The many-minds principle is grounded in procedural as well as epistemic considerations. On the procedural side, the many-minds principle stems from the position that the coercive power of laws require public justification. As Jeremy Waldron argues, “If a citizen who disagrees with the new law asks why she should obey it, we want to be able to say that her disagreements…were aired as fiercely and forcefully as possible at the time the law was considered and that it was enacted nevertheless in a fair process of deliberation and decision”. The concern for legitimacy via public justification, in turn, places a premium on the representativeness of the legislative assembly (since a more numerous assembly is more likely to represent competing points of view compared to a small group of decision-makers). Further, we might also view democratic decision-making as an epistemic activity: an exercise in problem-solving that helps differentiate better from worse solutions to society’s collective challenges. From this perspective, law-making must be performed by multiple persons since this expands the pool of perspectives, making it likelier that relevant interests and arguments will be properly evaluated.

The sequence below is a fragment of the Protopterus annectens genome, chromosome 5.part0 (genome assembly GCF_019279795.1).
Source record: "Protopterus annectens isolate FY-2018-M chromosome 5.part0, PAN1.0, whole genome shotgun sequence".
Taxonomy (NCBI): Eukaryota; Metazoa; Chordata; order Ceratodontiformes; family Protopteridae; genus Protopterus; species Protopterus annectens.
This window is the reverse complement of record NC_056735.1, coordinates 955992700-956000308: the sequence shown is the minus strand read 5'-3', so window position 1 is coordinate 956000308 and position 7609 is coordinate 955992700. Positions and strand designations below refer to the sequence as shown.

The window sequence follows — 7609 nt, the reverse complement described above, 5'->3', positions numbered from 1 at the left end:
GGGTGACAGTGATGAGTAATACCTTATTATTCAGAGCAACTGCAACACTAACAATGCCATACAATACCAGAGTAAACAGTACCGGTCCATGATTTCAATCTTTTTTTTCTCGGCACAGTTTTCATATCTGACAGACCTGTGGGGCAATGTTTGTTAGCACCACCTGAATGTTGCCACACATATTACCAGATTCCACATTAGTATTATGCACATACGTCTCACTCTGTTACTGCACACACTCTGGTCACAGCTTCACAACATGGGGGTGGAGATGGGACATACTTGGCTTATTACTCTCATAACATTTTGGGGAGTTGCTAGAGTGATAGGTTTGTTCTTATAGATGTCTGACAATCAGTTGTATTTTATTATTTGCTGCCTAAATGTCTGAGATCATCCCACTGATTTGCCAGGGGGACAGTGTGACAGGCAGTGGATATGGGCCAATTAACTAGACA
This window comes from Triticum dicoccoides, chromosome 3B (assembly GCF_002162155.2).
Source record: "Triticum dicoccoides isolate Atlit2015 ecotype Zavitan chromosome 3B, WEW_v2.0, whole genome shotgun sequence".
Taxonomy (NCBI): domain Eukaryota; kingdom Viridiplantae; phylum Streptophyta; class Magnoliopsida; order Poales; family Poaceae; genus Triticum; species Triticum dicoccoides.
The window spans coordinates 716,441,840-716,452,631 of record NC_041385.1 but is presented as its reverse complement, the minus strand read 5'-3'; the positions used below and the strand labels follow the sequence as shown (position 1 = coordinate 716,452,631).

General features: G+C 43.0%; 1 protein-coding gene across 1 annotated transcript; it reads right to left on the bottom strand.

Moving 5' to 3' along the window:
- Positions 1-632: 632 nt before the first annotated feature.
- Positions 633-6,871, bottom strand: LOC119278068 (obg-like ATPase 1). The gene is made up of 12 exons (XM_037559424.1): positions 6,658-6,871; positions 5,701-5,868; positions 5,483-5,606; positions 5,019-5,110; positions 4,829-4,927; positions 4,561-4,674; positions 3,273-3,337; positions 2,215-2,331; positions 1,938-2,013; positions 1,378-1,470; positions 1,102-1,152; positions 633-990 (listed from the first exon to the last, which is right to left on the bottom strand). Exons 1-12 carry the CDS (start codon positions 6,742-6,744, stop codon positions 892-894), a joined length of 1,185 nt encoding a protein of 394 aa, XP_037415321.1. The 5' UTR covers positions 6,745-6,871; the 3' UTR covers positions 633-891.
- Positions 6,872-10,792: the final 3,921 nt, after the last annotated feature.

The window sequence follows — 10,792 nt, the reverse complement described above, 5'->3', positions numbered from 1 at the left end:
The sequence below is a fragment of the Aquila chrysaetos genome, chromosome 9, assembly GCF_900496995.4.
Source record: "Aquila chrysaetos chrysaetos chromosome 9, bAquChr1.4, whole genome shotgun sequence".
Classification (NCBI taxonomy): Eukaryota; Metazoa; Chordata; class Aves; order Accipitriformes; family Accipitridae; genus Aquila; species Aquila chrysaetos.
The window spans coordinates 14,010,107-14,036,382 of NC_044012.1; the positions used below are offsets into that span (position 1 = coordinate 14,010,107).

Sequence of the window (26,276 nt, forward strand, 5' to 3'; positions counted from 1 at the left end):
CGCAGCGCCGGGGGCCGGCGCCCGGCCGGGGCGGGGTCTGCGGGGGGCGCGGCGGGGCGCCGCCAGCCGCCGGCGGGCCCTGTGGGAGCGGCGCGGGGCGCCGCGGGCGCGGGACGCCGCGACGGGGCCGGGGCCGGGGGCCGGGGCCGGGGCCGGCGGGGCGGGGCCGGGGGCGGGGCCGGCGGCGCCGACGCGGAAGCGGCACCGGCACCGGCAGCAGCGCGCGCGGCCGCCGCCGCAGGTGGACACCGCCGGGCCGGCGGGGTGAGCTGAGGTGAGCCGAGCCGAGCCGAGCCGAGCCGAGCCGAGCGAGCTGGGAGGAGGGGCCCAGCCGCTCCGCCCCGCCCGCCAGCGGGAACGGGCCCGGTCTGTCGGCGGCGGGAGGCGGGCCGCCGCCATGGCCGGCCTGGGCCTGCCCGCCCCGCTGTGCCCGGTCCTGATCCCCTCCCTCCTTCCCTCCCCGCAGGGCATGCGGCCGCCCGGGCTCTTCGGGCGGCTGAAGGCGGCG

How widely decision-making power ought to be dispersed is a difficult question. Is it sufficient that twenty actors hold decision-making power, or should this number be higher? While these are no doubt controversial questions, party constitutions—and practice—in India fail to satisfy the procedural requirement even minimally. This is because they tend to grant a single figure—the party head (or their nominee[s])—a disproportionate degree of political power. At the very least, then, this power must be further dispersed for parties to perform their legislative role consistent with the principle of decision-making by the many. It also does not suffice to say that multiple elites already participate in the party’s policy-making process. The point is that the formal rules on decision-making should empower multiple individuals, rather than leaving inclusiveness to the whims and preferences of individual party heads.